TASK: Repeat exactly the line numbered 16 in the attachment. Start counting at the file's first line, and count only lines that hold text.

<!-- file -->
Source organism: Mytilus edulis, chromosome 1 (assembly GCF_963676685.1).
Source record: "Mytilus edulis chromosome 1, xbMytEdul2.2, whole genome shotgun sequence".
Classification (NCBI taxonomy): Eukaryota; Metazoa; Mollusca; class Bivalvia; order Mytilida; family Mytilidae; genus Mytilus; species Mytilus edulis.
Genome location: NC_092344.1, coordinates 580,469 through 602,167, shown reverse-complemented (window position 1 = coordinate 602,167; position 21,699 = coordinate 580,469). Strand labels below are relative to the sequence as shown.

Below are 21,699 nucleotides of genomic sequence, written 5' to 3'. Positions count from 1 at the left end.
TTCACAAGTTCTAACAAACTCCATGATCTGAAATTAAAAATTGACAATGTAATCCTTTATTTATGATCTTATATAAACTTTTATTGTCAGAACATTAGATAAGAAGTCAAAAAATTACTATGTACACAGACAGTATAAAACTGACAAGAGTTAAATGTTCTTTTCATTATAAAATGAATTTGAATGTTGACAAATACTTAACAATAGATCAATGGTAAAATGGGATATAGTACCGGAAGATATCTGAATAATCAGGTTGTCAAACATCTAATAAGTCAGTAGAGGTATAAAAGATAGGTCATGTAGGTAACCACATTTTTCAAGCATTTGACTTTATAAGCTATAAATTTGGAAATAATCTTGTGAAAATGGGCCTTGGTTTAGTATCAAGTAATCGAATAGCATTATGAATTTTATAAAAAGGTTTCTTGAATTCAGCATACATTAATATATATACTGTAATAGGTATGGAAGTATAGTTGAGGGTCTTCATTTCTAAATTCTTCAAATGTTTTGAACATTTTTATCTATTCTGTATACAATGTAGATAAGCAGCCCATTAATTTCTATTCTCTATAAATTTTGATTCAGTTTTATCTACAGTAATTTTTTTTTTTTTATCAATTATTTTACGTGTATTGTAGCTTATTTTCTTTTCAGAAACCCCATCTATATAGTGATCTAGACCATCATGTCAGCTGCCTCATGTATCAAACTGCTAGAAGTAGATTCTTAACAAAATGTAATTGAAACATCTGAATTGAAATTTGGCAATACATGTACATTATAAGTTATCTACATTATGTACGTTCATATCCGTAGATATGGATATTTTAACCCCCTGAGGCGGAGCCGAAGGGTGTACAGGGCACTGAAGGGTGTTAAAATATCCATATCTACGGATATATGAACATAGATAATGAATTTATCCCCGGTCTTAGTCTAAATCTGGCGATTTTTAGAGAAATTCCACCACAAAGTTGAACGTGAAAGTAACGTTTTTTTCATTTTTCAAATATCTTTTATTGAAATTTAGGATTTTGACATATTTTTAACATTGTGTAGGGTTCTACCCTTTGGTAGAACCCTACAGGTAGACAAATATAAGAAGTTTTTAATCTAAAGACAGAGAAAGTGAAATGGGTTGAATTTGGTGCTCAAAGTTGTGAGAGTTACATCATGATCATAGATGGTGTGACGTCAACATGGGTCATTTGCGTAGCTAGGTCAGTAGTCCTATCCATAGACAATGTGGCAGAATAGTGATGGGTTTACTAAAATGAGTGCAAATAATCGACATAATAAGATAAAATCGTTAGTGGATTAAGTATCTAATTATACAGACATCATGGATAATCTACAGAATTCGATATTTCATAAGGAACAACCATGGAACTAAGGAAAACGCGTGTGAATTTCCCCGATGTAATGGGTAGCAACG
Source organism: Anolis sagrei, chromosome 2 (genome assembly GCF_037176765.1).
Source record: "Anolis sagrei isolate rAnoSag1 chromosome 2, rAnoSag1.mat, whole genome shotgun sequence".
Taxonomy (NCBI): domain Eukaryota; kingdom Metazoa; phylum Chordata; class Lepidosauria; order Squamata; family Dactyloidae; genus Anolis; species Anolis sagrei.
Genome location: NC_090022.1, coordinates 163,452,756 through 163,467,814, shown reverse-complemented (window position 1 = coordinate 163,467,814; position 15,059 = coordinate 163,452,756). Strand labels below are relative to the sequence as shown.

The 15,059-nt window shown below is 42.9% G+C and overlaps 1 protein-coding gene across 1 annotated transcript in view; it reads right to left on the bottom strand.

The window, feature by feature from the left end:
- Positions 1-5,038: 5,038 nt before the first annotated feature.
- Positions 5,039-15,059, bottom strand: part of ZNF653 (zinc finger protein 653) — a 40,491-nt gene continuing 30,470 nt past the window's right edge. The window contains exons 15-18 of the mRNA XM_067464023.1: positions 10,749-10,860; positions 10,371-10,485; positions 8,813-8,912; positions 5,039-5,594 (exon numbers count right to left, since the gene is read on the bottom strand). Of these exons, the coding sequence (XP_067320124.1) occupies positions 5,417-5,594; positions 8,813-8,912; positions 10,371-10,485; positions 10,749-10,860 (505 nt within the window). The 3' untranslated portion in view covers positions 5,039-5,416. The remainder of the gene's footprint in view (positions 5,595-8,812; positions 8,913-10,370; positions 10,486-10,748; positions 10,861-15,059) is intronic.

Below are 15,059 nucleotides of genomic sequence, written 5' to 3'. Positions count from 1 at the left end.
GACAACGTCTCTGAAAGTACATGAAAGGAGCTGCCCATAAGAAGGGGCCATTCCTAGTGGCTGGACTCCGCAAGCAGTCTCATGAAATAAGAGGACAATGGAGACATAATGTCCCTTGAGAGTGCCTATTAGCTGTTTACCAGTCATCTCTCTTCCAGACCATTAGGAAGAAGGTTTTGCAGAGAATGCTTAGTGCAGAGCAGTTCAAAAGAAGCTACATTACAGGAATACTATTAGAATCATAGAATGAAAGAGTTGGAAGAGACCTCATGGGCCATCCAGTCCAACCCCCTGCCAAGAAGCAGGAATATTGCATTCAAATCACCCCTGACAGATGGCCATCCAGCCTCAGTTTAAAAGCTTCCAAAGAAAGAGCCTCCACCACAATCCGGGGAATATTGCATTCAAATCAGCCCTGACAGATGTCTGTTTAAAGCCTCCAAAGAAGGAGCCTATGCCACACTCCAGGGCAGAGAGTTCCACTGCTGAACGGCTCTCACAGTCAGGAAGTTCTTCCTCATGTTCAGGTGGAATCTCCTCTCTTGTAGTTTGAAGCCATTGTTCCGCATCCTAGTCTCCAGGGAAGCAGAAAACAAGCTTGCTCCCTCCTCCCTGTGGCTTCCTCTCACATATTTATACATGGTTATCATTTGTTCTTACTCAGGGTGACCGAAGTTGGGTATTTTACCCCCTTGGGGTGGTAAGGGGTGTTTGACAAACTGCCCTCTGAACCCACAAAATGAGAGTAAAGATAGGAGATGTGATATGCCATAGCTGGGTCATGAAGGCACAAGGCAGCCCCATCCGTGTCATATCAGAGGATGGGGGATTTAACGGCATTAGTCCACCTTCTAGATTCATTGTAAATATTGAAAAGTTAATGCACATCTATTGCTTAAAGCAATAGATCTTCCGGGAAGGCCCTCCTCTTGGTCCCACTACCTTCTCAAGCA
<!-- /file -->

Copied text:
GACAACGTCTCTGAAAGTACATGAAAGGAGCTGCCCATAAGAAGGGGCCATTCCTAGTGGCTGGACTCCGCAAGCAGTCTCATGAAATAAGAGGACAATGGAGACATAATGTCCCTTGAGAGTGCCTATTAGCTGTTTACCAGTCATCTCTCTTCCAGACCATTAGGAAGAAGGTTTTGCAGAGAATGCTTAGTGCAGAGCAGTTCAAAAGAAGCTACATTACAGGAATACTATTAGAATCATAGAATGAAAGAGTTGGAAGAGACCTCATGGGCCATCCAGTCCAACCCCCTGCCAAGAAGCAGGAATATTGCATTCAAATCACCCCTGACAGATGGCCATCCAGCCTCAGTTTAAAAGCTTCCAAAGAAAGAGCCTCCACCACAATCCGGGGAATATTGCATTCAAATCAGCCCTGACAGATGTCTGTTTAAAGCCTCCAAAGAAGGAGCCTATGCCACACTCCAGGGCAGAGAGTTCCACTGCTGAACGGCTCTCACAGTCAGGAAGTTCTTCCTCATGTTCAGGTGGAATCTCCTCTCTTGTAGTTTGAAGCCATTGTTCCGCATCCTAGTCTCCAGGGAAGCAGAAAACAAGCTTGCTCCCTCCTCCCTGTGGCTTCCTCTCACATATTTATACATGGTTATCATTTGTTCTTACTCAGGGTGACCGAAGTTGGGTATTTTACCCCCTTGGGGTGGTAAGGGGTGTTTGACAAACTGCCCTCTGAACCCACAAAATGAGAGTAAAGATAGGAGATGTGATATGCCATAGCTGGGTCATGAAGGCACAAGGCAGCCCCATCCGTGTCATATCAGAGGATGGGGGATTTAACGGCATTAGTCCACCTTCTAGATTCATTGTAAATATTGAAAAGTTAATGCACATCTATTGCTTAAAGCAATAGATCTTCCGGGAAGGCCCTCCTCTTGGTCCCACTACCTTCTCAAGCA